Hackers Weaponize Obscure Windows Feature

John Lister's picture

Microsoft has detailed the intricate and carefully crafted attack techniques of a longstanding group of online spies. They include taking advantage of a now-retired Windows feature for easier updates.

Thankfully for home users, the attacks from the group Microsoft dubs "Platinum" have been highly targeted at government, defense, communications and intelligence agencies and organizations. That's promoted speculation a government may be behind the attacks.

The details come in a report by Microsoft's Windows Defender Advanced Threat Hunting. It notes that while some attacks are indiscriminate and rely on sheer force of numbers to find targets, the Platinum group is highly organized, targets very specifically, and places great emphasis on remaining undetected. It's been operating since 2009 and mainly goes after Asian organizations.

Attackers Abused 'Hot patching' Feature

What makes the report so interesting is that it's the first time a previously theorized technique has been detected in real world use. That technique is known as "hot patching" and takes advantage of a feature introduced to Windows in 2003 and dropped after Windows 7. (Source: arstechnica.com)

The hot patching feature allowed Windows to execute software updates that could take immediate effect without needing to restart a computer or even close any running programs. It only worked on computers running in administrator mode and was only ever used by Microsoft 10 times, all for Windows Server 2003, though the capability to use it was there in desktop editions of Windows as well. (Source: microsoft.com)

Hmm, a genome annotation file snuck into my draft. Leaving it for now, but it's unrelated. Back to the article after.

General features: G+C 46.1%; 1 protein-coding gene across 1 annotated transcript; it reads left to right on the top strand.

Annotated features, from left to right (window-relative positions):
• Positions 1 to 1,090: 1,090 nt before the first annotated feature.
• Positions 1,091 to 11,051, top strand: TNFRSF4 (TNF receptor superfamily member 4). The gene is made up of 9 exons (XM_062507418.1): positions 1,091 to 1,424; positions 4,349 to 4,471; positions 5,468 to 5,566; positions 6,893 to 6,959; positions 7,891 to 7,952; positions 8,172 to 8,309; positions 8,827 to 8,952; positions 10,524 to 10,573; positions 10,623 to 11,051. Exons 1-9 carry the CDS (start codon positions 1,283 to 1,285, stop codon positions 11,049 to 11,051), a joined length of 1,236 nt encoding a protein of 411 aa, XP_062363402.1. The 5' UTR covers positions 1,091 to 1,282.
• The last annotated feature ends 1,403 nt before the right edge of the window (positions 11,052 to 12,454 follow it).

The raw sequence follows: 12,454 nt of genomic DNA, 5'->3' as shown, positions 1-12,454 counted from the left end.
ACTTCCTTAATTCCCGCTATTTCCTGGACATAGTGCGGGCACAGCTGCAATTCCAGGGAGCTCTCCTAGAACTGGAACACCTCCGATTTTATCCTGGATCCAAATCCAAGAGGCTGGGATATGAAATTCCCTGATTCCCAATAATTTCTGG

The biggest difference in regular patching versus hot patching is that attackers were able to inject malware without having to write actual the malware executable to disk (or to inject DLLs) - both of which are typically visible to anti-malware and antivirus software.

Researchers Warned of Risk

Security researchers had warned of the possibility of hackers seizing control of the feature to distribute malicious software, and that's what happened with the Platinum group, who primarily used it to remotely install espionage software and access confidential data.

Using the hot patches in this way meant many security software applications couldn't spot anything was amiss. It also meant the attackers could install the malware during the working day, making it much less likely the activity would stand out in system logs.

What's Your Opinion?

Should Microsoft have foreseen that hot patching could be abused in such a way? If it's possible to do so, should Microsoft disable the hot patch capability in Windows 7? Is it a relief to know such sophisticated attacks tend not to be targeted at home users?

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Dennis Faas's picture

It's always interesting to hear of stories like this. That said, since this type of exploit was already discussed in a conference a number of years ago, I'm guessing that the Platinum group is not the only one using hot patching to stealthily install malware onto unsuspecting systems. Only time will tell if Microsoft or other anti-malware / anti-hacking organizations are able to catch more of the bad guys using this technique.